Insuring the Metaverse: A Thought Experiment
Suddenly the metaverse is everywhere. Ok, the concept of the metaverse is everywhere – thanks to Mark Zuckerberg’s October 28 announcement that “Facebook” has become “Meta.”
Meta/Facebook is not the first company to start talking about the metaverse. There is a nine-part metaverse primer. NVIDIA is promoting its Omniverse which it says can create digital twins of manufacturing environments – and more broadly has described a vision of a “Future of Shared Worlds.” Game creators, gamers, and industry observers of massively multiplayer online games have their own view of the metaverse. And in case anyone is worried about being the coolest kid in the metaverse, Nike plans to outfit you, digitally.
There does not appear to be a common definition of the metaverse, but to this insurance analyst (firmly based in the physical universe), the key characteristics of current metaverse visions appear to include:
- There will be several metaverses (e.g. there could be one from Meta/Facebook, one from Fortnite . . . and a bunch more)
- In each metaverse, a resident/visitor can choose multiple environments, activities, and social groups: games, your town, any town, real or imagined locations (Hawaii or Planet 10), chats, concerts, sporting events, and . . .
- There is interoperability among the multiple metaverses. In other words, a visitor/resident of one metaverse, can take a good deal of his or her identity/identities, activities, relationships, assets etc. to other metaverses, and back again.
- Visitors/residents can have many avatars -- some that look like me, and some that look like how I would like to look.
- Many types of devices can access the metaverses, including virtual reality, enhanced reality, mobile device, pc’s.
Will the metaverse(s) happen? I don’t know.
But let’s do a thought experiment for how insurance might work in the metaverse.
First, back to basics. In the simplest terms, what does the insurance industry do? In return for the payment of a premium, insurers indemnify policyholders when specified losses occur. Note that even today, not all losses are physical – think of reputational damage coverage under cyber policies.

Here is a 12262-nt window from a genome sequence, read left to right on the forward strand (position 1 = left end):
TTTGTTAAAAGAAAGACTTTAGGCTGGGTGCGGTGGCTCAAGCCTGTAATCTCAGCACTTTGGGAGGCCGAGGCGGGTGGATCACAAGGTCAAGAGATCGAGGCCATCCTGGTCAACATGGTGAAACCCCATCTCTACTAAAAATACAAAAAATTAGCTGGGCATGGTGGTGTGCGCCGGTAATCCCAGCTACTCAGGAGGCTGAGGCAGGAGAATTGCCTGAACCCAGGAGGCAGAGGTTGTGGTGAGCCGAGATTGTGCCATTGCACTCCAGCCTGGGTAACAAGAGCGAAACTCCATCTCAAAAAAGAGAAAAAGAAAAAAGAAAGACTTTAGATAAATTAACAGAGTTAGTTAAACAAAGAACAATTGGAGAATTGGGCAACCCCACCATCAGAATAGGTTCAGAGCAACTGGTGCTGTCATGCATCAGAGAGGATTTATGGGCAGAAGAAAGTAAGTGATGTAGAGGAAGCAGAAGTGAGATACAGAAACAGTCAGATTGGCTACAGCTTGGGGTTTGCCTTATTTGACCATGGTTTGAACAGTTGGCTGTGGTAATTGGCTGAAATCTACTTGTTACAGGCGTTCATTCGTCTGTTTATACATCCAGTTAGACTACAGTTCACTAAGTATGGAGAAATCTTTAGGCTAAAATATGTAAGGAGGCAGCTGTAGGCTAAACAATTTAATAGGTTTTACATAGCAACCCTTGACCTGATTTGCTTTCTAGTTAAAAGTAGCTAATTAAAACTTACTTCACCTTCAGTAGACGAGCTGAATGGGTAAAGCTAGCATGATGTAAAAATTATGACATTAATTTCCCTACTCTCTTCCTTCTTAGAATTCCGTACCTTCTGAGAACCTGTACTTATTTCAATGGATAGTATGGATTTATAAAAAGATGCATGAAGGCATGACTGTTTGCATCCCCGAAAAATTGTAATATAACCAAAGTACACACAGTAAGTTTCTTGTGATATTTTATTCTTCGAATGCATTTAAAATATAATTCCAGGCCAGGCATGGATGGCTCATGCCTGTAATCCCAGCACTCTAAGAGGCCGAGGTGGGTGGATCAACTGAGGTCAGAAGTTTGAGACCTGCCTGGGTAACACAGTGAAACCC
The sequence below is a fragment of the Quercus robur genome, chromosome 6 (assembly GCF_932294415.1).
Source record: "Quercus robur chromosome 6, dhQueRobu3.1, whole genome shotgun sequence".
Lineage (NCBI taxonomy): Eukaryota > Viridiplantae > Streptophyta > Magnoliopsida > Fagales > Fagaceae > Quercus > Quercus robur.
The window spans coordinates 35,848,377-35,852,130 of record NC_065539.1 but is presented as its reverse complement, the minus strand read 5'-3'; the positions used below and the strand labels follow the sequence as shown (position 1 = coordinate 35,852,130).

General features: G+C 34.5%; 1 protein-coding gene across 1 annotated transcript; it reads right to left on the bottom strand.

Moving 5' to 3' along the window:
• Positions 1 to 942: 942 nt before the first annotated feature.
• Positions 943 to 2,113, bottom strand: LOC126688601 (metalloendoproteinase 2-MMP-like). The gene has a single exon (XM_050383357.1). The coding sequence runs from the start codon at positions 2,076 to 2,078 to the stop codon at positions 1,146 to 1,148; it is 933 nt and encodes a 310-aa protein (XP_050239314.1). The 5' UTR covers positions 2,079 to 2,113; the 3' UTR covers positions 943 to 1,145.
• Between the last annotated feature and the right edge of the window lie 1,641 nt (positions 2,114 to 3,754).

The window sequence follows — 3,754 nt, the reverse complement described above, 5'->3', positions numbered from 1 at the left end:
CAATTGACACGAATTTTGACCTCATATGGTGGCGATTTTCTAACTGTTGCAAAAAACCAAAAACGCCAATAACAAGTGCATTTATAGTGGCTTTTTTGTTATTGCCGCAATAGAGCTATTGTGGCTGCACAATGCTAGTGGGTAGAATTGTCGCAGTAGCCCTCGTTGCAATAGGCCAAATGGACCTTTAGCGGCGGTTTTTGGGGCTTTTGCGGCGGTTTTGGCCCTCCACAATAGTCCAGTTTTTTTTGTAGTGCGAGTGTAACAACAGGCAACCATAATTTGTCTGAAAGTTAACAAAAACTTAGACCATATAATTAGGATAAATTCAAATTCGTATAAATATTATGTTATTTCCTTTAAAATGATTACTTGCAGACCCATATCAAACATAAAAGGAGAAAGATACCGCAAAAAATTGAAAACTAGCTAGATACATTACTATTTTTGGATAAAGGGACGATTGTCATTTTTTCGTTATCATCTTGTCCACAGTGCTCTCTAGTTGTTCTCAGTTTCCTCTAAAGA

By definition, a metaverse is virtual, not physical. All the same, there are many types of assets which could exist in a metaverse:
- Crypto currencies (of course).
- In-game currencies (e.g. V-Bucks in Fortnite).
- In-game tools (Minecraft Tools).
- AND any virtual object that could be destroyed or damaged according to the controlling logic (and events permitted by that logic) in any realm of any metaverse, such as:
- Automobile accidents, without or without personal injuries.
- Fire, flood, earthquake.
- Losses from lawsuits.
You get the picture.
If the metaverse succeeds, in this thought experiment, some proportion of the visitors and residents will want to be in a metaverse that has possibilities of loss (as well as gain), and will have a sense of ownership, pride, and responsibility in their virtual assets . . . and will want to mitigate those losses through metaverse insurance.
What proportion? I have no idea. My guess is that the total addressable market of metaverse insurance will be a rather small portion of today’s physical world premium. Even so, a small fraction of 2020’s $650 billion net written premium and $12 billion in net underwriting profit might be enough to make insuring the metaverse interesting.